The group is led by Ben Gibbard of Death Cab for Cutie, Duff McKagan of Guns n’ Roses, Macklemore, and Mike McCready of Pearl Jam.
The letter notes, “For nearly 80 years, The Showbox has been home to some of Seattle’s biggest cultural moments, from Duke Ellington to Buffalo Springfield, The Police, The Ramones, James Brown, Heart, Ellen DeGeneres, Eminem, Soundgarden, Coldplay, Robin Williams, Chris Stapleton, Prince, and beyond. Despite this venue’s iconic status, it is under threat. The Onni Group, a BC-based developer, plans to tear down The Showbox, to build a 44-story luxury residential tower in its place. We cannot let this happen.”
The group is working with an advocacy coalition led by Historic Seattle to advance several policy solutions that can help protect The Showbox. In addition to designating the venue as a historic landmark, the letter urges people to take meaningful action to support the effort by contacting Seattle’s City Council and Mayor Jenny Durkan.
Update (August 29): Your calls, emails, and public comments worked! The City Council voted unanimously to temporarily expand the Pike Place Market Historic District to include The Showbox site, in effect adding protections for its use. On August 24, Mayor Durkan signed the temporary expansion into law.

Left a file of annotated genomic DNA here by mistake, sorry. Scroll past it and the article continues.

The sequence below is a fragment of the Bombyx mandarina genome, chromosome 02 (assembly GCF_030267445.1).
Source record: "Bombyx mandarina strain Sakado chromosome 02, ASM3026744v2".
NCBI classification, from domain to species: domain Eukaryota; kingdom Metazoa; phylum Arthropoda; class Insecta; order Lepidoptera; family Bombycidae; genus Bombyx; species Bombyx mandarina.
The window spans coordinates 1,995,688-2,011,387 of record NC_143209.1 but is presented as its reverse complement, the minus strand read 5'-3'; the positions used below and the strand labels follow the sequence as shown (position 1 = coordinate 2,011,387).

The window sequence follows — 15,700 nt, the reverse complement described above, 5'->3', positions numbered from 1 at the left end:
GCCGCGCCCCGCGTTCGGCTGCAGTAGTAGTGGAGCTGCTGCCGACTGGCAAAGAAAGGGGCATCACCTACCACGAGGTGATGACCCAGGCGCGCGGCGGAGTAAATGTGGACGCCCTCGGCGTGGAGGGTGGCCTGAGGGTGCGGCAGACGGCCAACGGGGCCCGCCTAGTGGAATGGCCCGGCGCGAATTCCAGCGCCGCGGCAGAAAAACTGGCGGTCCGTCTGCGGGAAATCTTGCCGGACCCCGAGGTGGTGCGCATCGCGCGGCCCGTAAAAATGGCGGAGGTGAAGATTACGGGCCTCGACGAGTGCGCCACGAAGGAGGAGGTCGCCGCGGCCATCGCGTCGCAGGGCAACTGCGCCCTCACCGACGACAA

This expansion, advancing the landmark nomination we submitted, and finding a Showbox-friendly offer to present to the property owner is our comprehensive approach to this effort. We’ll need your continued support throughout the landmarks process (stay tuned), and we continue to seek ideas on alternative purchase options.
On August 9, at a press conference, Historic Seattle announced its advocate coalition – including Vanishing Seattle and Friends of Historic Belltown – submitted a landmark nomination for The Showbox. The nomination was submitted Wednesday afternoon, August 8.
“This is an exciting moment for the effort to Save The Showbox. We submitted the nomination ahead of the developer, allowing our advocates more time to demonstrate the significance of this iconic place and to make the case for why it must be protected as a landmark,” said Eugenia Woo, Historic Seattle’s Director of Preservation Services, at the press conference.
“We thank everyone who made this possible: our co-nominators, Friends of Historic Belltown and Vanishing Seattle; King County Executive Dow Constantine, a music enthusiast and preservationist; Jay Middleton, who organized the Change.org petition that now has nearly 91,000 signatures; City Councilmembers who have been working with us on this effort; Northwest Vernacular, who prepared this nomination, and last, but certainly not least, the donors who have given generously to our advocacy fund. Their support is what empowered us to hire the team that treated this as an emergency, working tirelessly to turn a research and writing process that can sometimes take months into 10 days,” Woo added.